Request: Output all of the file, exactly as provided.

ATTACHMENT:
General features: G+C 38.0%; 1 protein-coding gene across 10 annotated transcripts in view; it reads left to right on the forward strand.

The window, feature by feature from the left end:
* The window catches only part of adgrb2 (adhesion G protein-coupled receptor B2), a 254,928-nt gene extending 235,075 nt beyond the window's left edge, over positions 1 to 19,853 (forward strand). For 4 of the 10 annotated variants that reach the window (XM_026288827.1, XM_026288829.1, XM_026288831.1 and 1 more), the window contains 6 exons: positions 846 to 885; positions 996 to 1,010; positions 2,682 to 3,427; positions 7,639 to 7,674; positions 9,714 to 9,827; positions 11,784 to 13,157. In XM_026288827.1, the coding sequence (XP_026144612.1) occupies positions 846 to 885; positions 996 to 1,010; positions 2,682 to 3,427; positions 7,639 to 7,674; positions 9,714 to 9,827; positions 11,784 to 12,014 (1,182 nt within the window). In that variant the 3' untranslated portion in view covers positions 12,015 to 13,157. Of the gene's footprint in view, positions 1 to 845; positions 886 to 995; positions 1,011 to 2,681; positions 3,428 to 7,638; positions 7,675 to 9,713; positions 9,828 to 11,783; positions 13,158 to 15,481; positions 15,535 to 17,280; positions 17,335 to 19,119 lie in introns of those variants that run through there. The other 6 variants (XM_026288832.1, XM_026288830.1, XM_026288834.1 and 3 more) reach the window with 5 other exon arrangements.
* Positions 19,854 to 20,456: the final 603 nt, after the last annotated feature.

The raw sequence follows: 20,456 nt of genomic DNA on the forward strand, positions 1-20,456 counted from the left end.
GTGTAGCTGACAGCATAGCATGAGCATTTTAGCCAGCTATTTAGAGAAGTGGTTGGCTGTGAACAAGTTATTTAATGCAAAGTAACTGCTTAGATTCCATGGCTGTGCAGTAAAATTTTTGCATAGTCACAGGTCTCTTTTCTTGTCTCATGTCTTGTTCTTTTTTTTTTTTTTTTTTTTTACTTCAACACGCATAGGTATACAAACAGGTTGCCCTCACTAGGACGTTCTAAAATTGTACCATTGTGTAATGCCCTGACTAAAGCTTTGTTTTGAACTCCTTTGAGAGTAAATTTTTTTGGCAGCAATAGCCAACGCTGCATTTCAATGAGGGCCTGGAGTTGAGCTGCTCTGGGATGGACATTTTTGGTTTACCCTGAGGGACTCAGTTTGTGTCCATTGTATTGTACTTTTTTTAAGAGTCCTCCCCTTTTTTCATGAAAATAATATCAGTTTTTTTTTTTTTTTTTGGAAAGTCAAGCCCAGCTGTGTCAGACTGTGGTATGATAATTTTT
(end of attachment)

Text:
General features: G+C 38.0%; 1 protein-coding gene across 10 annotated transcripts in view; it reads left to right on the forward strand.

The window, feature by feature from the left end:
* The window catches only part of adgrb2 (adhesion G protein-coupled receptor B2), a 254,928-nt gene extending 235,075 nt beyond the window's left edge, over positions 1 to 19,853 (forward strand). For 4 of the 10 annotated variants that reach the window (XM_026288827.1, XM_026288829.1, XM_026288831.1 and 1 more), the window contains 6 exons: positions 846 to 885; positions 996 to 1,010; positions 2,682 to 3,427; positions 7,639 to 7,674; positions 9,714 to 9,827; positions 11,784 to 13,157. In XM_026288827.1, the coding sequence (XP_026144612.1) occupies positions 846 to 885; positions 996 to 1,010; positions 2,682 to 3,427; positions 7,639 to 7,674; positions 9,714 to 9,827; positions 11,784 to 12,014 (1,182 nt within the window). In that variant the 3' untranslated portion in view covers positions 12,015 to 13,157. Of the gene's footprint in view, positions 1 to 845; positions 886 to 995; positions 1,011 to 2,681; positions 3,428 to 7,638; positions 7,675 to 9,713; positions 9,828 to 11,783; positions 13,158 to 15,481; positions 15,535 to 17,280; positions 17,335 to 19,119 lie in introns of those variants that run through there. The other 6 variants (XM_026288832.1, XM_026288830.1, XM_026288834.1 and 3 more) reach the window with 5 other exon arrangements.
* Positions 19,854 to 20,456: the final 603 nt, after the last annotated feature.

The raw sequence follows: 20,456 nt of genomic DNA on the forward strand, positions 1-20,456 counted from the left end.
GTGTAGCTGACAGCATAGCATGAGCATTTTAGCCAGCTATTTAGAGAAGTGGTTGGCTGTGAACAAGTTATTTAATGCAAAGTAACTGCTTAGATTCCATGGCTGTGCAGTAAAATTTTTGCATAGTCACAGGTCTCTTTTCTTGTCTCATGTCTTGTTCTTTTTTTTTTTTTTTTTTTTTACTTCAACACGCATAGGTATACAAACAGGTTGCCCTCACTAGGACGTTCTAAAATTGTACCATTGTGTAATGCCCTGACTAAAGCTTTGTTTTGAACTCCTTTGAGAGTAAATTTTTTTGGCAGCAATAGCCAACGCTGCATTTCAATGAGGGCCTGGAGTTGAGCTGCTCTGGGATGGACATTTTTGGTTTACCCTGAGGGACTCAGTTTGTGTCCATTGTATTGTACTTTTTTTAAGAGTCCTCCCCTTTTTTCATGAAAATAATATCAGTTTTTTTTTTTTTTTTTGGAAAGTCAAGCCCAGCTGTGTCAGACTGTGGTATGATAATTTTT